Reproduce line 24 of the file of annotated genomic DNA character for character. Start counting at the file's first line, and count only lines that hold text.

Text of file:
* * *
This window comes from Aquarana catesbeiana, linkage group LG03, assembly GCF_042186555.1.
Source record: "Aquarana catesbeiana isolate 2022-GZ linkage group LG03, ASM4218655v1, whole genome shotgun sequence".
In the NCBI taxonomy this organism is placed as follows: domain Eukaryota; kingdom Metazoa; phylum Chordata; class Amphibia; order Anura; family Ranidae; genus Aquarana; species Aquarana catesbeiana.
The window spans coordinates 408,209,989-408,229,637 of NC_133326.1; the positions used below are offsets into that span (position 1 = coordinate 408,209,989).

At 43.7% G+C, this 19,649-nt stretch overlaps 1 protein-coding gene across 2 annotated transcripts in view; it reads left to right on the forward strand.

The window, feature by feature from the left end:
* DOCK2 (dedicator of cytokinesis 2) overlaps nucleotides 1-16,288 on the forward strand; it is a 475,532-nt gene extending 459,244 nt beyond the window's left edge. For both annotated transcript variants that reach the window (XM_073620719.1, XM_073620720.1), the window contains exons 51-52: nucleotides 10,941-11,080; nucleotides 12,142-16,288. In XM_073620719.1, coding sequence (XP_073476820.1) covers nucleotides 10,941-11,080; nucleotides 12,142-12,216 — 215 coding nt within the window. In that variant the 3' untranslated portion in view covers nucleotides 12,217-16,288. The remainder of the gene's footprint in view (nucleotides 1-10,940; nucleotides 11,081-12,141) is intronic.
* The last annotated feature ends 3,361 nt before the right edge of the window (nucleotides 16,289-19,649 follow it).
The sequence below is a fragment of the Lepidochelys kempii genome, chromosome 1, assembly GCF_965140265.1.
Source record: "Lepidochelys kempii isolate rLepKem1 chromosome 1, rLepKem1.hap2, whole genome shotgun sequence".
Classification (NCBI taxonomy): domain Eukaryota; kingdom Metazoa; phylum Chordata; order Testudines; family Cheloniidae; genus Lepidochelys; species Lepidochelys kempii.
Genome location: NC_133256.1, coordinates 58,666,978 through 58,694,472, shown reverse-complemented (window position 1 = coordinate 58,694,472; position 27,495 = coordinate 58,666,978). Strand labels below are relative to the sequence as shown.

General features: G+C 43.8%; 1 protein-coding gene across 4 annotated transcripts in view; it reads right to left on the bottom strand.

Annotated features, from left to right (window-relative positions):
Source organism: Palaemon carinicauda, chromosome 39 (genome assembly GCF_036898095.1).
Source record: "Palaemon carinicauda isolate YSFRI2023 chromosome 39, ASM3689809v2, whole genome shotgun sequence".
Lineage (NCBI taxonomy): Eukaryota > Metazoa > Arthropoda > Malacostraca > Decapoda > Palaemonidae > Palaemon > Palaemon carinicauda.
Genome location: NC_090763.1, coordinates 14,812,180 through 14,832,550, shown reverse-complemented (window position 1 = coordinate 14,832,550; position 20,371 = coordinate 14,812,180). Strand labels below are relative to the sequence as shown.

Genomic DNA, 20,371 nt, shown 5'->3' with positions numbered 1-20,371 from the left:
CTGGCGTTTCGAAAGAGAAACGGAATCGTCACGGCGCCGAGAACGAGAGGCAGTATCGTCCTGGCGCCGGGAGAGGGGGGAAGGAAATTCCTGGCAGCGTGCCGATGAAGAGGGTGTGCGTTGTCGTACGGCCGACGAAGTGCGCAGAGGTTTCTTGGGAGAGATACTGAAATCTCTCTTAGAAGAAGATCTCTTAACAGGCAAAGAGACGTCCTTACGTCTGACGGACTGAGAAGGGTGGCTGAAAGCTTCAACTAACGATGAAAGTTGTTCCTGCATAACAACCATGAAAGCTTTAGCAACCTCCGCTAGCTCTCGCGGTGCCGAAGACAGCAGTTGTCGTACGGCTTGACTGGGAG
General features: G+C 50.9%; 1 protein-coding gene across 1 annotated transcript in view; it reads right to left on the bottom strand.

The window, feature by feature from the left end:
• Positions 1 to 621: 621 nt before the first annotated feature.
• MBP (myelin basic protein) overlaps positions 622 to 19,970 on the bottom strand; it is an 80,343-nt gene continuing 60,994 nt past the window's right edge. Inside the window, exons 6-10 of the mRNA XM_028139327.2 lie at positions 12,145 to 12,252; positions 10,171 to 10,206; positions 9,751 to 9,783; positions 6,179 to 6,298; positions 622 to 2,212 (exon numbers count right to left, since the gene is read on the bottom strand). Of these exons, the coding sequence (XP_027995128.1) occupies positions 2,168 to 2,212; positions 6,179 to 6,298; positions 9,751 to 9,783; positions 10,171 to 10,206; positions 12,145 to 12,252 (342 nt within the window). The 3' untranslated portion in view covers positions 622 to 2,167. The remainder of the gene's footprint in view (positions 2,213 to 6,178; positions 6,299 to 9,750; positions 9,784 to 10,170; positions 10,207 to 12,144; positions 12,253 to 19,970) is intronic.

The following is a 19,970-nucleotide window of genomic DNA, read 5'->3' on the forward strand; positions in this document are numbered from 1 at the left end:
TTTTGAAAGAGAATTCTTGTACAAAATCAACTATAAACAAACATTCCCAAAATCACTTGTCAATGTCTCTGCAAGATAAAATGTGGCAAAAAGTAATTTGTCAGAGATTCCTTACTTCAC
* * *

• MBP (myelin basic protein) overlaps positions 622 to 19,970 on the bottom strand; it is an 80,343-nt gene continuing 60,994 nt past the window's right edge. Inside the window, exons 6-10 of the mRNA XM_028139327.2 lie at positions 12,145 to 12,252; positions 10,171 to 10,206; positions 9,751 to 9,783; positions 6,179 to 6,298; positions 622 to 2,212 (exon numbers count right to left, since the gene is read on the bottom strand). Of these exons, the coding sequence (XP_027995128.1) occupies positions 2,168 to 2,212; positions 6,179 to 6,298; positions 9,751 to 9,783; positions 10,171 to 10,206; positions 12,145 to 12,252 (342 nt within the window). The 3' untranslated portion in view covers positions 622 to 2,167. The remainder of the gene's footprint in view (positions 2,213 to 6,178; positions 6,299 to 9,750; positions 9,784 to 10,170; positions 10,207 to 12,144; positions 12,253 to 19,970) is intronic.